Moreover, in our study, the high percentage of vitamin C hypovitaminosis/deficiency in HFI patients despite supplementation is to be noted, as 18.2 % of HFI patients supplemented with vitamin C presented vitamin C hypovitaminosis/deficiency, and 9.1% vitamin C deficiency. This may be due to the fact that many patients received vitamin C supplementation at a low dosage, mainly those who received it from multivitamin supplementation. Thus, supplementation should be prescribed in order to provide at least the recommended dietary reference values , and vitamin status should be monitored regularly.
Once the diagnosis has been made and treatment implemented, HFI is thought to be a benign disease, as when a FSS-restricted diet is started early in life and adherence is maintained the prognosis for individuals with HFI is expected to be excellent . However, some long-term complications have recently been described in patients on a FSS-restricted diet, such as hepatic steatosis . In this study, we show that vitamin C deficiency is also common in HFI patients. Attention must be paid to detecting more potential sub-optimal outcomes in these patients to optimise their follow-up and treatment.
Strengths of this study include a comprehensive assessment of vitamin C and folate status, dietary intake and supplementation practices in a large nationwide cohort of HFI patients, compared to a cohort of age and sex- paired healthy control subjects.
We acknowledge that the statistical power of this study would increase with a larger number of participants. However, we were able to enrol a fairly good number of patients and healthy control subjects, considering the low prevalence of HFI. In addition, adherence to vitamin supplementation prescription in HFI patients was not assessed and, although the same researcher instructed all participants, the nutritional records of dietary intake could be subjective.
Our results provide evidence for the first time supporting vitamin C supplementation in patients with HFI. There is great heterogeneity in vitamin supplementation practices and, despite follow-up at specialised centres, vitamin C insufficiency/deficiency is common in HFI patients. Further research is warranted to establish optimal doses of vitamin C and the need for folic acid supplementation in these patients.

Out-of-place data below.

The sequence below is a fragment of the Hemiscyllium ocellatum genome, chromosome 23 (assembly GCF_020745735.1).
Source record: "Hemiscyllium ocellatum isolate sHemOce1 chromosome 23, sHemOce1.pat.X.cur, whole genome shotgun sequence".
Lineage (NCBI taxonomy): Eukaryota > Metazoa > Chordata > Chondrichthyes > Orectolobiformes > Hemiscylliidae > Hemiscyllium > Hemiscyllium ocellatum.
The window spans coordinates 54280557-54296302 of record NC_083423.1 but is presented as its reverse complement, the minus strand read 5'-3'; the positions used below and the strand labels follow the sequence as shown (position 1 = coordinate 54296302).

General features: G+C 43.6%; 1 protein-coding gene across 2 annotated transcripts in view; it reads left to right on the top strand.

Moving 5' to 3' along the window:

Additional data are available from the corresponding author on reasonable request.
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This work has been possible thanks to the kind participation of patients with hereditary fructose intolerance, healthy volunteers and their families. We are grateful to the Spanish Association of HFI (AAIHF) for their collaboration in the project. JdlH, MLC, LC, MM, PSP and MU are members of the European Reference Network for Rare Hereditary Metabolic Disorders (MetabERN) Project ID No. 739543. We also want to recognise the nurses Aranzazu Lizarralde and Carolina Sagasti from Cruces University Hospital, for their support during study visits. Advice on English proofreading from Sarah Appadu-Pérez was very much appreciated.
This work was supported by Exp. No. 2018111095, Basque Government, Health Department; FEDER, the Spanish Federation for Rare Diseases (FI18053); and Danone-Nutricia-Metabolics, which was not involved in the study hypothesis/design, execution, analysis, or interpretation.
The authors declare no competing interests.
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Cano, A., Alcalde, C., Belanger-Quintana, A. et al. Vitamin C and folate status in hereditary fructose intolerance. Eur J Clin Nutr (2022). https://doi.org/10.1038/s41430-022-01178-3